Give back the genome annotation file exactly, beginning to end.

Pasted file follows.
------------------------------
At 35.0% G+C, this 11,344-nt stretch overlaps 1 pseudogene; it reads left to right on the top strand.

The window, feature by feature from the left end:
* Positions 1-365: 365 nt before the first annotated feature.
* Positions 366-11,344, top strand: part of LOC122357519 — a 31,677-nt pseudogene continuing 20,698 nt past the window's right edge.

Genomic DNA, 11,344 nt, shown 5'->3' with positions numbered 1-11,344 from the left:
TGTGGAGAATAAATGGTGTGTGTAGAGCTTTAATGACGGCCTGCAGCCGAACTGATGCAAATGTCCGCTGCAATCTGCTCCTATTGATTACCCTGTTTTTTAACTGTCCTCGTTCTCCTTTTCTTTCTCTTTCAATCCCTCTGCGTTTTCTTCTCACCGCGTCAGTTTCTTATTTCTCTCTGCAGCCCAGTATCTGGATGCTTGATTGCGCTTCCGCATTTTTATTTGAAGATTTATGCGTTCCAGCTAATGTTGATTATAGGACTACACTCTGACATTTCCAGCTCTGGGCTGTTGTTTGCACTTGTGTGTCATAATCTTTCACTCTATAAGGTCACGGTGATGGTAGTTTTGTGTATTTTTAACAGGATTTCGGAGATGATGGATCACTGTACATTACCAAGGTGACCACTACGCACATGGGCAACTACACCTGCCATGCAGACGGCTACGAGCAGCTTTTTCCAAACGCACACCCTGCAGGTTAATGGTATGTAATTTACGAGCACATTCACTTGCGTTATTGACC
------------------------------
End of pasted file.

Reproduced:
At 35.0% G+C, this 11,344-nt stretch overlaps 1 pseudogene; it reads left to right on the top strand.

The window, feature by feature from the left end:
* Positions 1-365: 365 nt before the first annotated feature.
* Positions 366-11,344, top strand: part of LOC122357519 — a 31,677-nt pseudogene continuing 20,698 nt past the window's right edge.

Genomic DNA, 11,344 nt, shown 5'->3' with positions numbered 1-11,344 from the left:
TGTGGAGAATAAATGGTGTGTGTAGAGCTTTAATGACGGCCTGCAGCCGAACTGATGCAAATGTCCGCTGCAATCTGCTCCTATTGATTACCCTGTTTTTTAACTGTCCTCGTTCTCCTTTTCTTTCTCTTTCAATCCCTCTGCGTTTTCTTCTCACCGCGTCAGTTTCTTATTTCTCTCTGCAGCCCAGTATCTGGATGCTTGATTGCGCTTCCGCATTTTTATTTGAAGATTTATGCGTTCCAGCTAATGTTGATTATAGGACTACACTCTGACATTTCCAGCTCTGGGCTGTTGTTTGCACTTGTGTGTCATAATCTTTCACTCTATAAGGTCACGGTGATGGTAGTTTTGTGTATTTTTAACAGGATTTCGGAGATGATGGATCACTGTACATTACCAAGGTGACCACTACGCACATGGGCAACTACACCTGCCATGCAGACGGCTACGAGCAGCTTTTTCCAAACGCACACCCTGCAGGTTAATGGTATGTAATTTACGAGCACATTCACTTGCGTTATTGACC